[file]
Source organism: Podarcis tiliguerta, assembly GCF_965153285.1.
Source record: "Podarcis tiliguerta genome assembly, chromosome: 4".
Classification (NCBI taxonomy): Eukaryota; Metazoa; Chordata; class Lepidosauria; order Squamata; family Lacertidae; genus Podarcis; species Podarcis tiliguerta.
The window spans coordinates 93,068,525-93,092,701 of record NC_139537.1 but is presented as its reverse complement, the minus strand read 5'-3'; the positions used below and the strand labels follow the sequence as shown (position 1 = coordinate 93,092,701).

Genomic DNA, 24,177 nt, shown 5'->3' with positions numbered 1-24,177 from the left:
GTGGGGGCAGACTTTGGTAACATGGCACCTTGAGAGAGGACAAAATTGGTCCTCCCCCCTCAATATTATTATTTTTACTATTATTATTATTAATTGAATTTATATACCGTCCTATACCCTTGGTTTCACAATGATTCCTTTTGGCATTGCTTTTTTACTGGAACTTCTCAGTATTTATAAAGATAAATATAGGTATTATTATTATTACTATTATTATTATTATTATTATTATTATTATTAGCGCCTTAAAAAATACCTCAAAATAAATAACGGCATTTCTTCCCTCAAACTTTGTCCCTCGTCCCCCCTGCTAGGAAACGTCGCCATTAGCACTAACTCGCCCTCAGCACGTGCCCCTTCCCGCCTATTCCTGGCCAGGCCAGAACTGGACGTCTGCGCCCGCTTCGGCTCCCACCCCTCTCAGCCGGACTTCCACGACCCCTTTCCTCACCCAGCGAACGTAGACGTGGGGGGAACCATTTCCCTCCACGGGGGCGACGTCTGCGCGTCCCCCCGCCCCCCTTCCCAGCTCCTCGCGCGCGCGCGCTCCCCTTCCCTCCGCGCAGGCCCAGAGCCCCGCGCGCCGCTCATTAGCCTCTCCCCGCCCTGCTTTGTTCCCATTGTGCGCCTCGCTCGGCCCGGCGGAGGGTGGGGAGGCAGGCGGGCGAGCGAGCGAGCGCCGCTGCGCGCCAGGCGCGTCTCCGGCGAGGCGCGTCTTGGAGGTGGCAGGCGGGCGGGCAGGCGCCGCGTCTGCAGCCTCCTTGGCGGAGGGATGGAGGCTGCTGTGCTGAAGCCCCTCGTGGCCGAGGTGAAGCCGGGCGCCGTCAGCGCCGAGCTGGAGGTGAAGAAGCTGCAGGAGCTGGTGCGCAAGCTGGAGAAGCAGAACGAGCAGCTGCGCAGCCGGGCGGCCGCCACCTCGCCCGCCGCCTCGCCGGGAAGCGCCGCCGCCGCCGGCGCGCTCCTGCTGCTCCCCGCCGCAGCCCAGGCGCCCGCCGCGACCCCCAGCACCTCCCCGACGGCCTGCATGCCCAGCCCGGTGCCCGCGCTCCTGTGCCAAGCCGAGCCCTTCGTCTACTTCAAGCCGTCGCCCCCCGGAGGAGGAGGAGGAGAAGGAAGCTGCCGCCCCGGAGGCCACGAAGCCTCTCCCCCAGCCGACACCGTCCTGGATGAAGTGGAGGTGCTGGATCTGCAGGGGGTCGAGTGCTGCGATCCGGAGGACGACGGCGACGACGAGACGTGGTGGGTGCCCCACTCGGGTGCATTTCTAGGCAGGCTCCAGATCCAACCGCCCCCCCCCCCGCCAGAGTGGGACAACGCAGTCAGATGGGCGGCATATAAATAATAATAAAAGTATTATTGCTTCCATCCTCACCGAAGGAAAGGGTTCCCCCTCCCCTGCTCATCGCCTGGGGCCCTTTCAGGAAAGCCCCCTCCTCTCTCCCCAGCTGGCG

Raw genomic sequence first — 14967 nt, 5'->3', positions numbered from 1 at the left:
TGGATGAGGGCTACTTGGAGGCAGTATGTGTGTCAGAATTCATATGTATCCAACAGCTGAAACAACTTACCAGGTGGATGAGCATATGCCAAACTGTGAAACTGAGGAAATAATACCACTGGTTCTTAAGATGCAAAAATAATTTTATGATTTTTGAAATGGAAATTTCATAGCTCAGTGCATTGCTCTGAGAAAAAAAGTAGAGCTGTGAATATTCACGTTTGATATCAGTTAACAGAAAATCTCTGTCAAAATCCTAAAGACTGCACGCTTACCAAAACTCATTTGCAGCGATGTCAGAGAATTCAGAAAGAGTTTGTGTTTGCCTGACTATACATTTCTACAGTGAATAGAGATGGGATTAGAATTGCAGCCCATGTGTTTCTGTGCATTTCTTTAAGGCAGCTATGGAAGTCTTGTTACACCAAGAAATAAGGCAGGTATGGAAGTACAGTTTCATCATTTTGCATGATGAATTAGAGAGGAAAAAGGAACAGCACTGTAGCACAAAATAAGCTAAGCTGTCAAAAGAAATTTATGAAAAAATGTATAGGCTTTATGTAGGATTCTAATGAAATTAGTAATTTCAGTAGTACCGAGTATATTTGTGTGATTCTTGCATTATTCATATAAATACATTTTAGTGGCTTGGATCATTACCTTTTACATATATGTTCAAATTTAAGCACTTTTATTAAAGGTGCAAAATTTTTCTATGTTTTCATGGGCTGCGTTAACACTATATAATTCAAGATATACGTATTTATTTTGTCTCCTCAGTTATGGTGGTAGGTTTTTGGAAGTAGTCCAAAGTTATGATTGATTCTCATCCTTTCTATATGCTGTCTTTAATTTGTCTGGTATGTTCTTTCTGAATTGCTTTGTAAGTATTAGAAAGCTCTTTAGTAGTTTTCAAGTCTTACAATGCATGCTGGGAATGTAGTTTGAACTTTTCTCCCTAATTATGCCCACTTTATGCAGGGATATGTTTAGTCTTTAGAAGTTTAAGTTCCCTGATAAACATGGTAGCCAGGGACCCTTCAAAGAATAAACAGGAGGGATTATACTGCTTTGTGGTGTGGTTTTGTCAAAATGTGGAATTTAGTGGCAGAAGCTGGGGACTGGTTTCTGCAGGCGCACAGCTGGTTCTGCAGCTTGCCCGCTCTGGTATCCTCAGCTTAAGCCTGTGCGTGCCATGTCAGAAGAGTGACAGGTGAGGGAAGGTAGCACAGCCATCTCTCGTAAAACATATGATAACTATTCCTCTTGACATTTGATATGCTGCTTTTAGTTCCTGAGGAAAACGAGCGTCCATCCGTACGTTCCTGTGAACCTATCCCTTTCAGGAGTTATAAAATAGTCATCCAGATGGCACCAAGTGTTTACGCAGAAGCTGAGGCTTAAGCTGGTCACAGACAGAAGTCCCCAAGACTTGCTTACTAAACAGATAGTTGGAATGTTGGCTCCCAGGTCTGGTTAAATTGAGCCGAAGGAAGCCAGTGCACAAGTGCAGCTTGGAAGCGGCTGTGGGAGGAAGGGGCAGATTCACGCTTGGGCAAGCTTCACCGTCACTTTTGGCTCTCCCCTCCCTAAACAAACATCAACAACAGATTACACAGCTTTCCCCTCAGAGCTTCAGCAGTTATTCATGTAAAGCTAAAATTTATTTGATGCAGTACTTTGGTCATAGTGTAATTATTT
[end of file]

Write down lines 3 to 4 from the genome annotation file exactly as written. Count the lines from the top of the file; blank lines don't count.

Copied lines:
Classification (NCBI taxonomy): Eukaryota; Metazoa; Chordata; class Lepidosauria; order Squamata; family Lacertidae; genus Podarcis; species Podarcis tiliguerta.
The window spans coordinates 93,068,525-93,092,701 of record NC_139537.1 but is presented as its reverse complement, the minus strand read 5'-3'; the positions used below and the strand labels follow the sequence as shown (position 1 = coordinate 93,092,701).